sticker reward for piano practiceWith practice, he was able to play better during his piano lesson, and it became more enjoyable. When we had reached around 35 stickers, his playing became much better. His teacher actually recorded him playing the piano without any errors, and sent a video to me. I was definitely extremely happy about that.

el plays piano

Despite this initial success, I knew that playing the piano was just another activity to him, and it was not something fun yet. According to Therese Haberman’s article about gifted children and play activities, she mentioned that getting children to practise the piano or other instruments would qualify as skill development instead of play. El was playing the piano because I made him do so.

On one occasion, I started dancing to the music he was playing, when we discovered one instrument on the keyboard produced multiple notes when played. He laughed, and I played for him to dance. This was what piano should be about – fun, expressive and free.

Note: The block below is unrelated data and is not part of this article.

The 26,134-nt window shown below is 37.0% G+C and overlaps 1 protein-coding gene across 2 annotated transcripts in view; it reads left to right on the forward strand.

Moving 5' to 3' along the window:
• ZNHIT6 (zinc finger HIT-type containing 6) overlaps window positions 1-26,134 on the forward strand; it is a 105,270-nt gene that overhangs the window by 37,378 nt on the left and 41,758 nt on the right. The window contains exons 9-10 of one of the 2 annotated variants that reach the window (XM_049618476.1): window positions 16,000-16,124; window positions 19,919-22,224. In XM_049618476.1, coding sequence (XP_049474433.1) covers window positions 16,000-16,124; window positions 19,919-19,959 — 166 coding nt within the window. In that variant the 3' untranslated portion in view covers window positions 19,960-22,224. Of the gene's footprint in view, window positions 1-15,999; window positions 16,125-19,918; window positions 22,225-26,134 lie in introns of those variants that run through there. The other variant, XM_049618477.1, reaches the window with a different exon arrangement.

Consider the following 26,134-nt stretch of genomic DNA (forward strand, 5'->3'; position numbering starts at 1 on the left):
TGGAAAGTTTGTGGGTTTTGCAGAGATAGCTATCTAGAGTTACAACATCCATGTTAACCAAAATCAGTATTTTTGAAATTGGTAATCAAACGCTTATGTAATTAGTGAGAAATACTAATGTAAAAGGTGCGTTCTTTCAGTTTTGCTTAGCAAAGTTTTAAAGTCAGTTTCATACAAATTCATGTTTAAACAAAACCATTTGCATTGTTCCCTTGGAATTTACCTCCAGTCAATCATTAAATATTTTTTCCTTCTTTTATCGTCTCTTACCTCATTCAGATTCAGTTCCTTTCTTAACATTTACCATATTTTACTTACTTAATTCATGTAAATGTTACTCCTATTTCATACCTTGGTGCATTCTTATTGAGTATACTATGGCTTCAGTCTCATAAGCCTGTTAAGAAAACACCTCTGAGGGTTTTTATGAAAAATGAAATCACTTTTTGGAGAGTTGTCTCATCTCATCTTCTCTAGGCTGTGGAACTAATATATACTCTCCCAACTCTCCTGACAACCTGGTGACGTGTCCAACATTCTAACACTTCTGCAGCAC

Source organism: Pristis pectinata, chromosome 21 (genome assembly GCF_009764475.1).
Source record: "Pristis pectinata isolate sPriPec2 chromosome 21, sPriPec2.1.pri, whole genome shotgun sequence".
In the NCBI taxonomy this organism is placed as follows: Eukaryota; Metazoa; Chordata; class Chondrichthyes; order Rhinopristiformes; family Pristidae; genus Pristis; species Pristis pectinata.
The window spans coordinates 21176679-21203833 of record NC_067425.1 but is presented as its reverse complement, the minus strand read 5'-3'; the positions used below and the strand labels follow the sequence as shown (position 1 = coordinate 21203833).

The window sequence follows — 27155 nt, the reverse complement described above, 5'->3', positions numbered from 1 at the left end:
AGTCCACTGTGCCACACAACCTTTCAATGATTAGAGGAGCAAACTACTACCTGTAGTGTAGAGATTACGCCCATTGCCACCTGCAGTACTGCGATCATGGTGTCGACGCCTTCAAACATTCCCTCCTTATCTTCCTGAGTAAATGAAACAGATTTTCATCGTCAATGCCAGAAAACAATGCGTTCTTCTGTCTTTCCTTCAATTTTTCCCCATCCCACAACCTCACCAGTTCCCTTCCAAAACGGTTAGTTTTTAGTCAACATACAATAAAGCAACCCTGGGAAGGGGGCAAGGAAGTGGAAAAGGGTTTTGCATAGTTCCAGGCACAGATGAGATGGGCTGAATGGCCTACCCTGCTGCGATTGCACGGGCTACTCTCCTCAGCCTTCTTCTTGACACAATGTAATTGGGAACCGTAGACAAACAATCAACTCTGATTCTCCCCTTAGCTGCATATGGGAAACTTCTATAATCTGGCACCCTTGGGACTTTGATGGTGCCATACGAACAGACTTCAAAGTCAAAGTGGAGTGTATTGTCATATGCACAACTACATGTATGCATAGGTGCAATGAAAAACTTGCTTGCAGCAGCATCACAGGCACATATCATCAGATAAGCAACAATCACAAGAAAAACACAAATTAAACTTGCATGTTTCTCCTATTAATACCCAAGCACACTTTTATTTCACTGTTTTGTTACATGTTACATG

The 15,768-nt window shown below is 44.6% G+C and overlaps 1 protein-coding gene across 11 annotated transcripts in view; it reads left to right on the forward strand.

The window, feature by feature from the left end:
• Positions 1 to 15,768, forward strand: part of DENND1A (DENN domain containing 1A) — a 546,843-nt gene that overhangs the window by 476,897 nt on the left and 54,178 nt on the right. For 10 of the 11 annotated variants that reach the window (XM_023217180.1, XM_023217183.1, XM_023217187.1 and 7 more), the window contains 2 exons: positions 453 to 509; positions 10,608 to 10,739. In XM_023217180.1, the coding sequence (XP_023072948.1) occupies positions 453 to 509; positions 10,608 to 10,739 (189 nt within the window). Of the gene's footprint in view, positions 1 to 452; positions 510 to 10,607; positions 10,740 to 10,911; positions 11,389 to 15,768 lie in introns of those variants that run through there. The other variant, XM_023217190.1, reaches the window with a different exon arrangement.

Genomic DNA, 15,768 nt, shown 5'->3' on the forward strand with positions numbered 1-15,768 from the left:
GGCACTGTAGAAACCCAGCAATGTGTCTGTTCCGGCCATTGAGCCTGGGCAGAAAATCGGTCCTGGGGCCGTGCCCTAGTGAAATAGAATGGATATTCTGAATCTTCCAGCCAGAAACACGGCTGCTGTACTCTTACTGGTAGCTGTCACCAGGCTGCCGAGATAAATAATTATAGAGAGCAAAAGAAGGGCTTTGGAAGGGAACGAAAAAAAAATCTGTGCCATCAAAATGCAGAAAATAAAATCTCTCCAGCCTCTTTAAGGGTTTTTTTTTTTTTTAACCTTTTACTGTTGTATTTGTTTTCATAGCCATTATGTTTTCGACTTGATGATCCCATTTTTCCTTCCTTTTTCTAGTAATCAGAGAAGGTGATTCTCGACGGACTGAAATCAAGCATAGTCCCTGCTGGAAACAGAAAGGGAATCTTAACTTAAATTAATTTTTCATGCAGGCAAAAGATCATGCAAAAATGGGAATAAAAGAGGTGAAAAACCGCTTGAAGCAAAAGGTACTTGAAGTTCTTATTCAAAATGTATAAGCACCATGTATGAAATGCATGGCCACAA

He had been drawing a lot recently, and then suddenly, he started composing his own songs, just when we were reaching fifty stickers. He drew different beats and wrote his own lyrics. There were some spelling errors but I decided that it should not overshadow his newfound interest.

micheals tset music

He included drawings too to decorate the page. He also played on the piano for me. These were just simple tunes, but the fact was he did all these on his own accord. He even asked for the keyboard to be switched on, when I usually had to ask him whether he wanted more stickers to go to the River Safari before he would walk to the piano.

get yor hets

I asked whether he needed a music manuscript book. He declined. When he played the songs to me, he realised that he needed the staff so that he would know what notes they were. Like what Haberman said, when a child writes a poem spontaneously or composes music on his own, that can be seen as play and relaxation. I am so glad he has found another artistic outlet.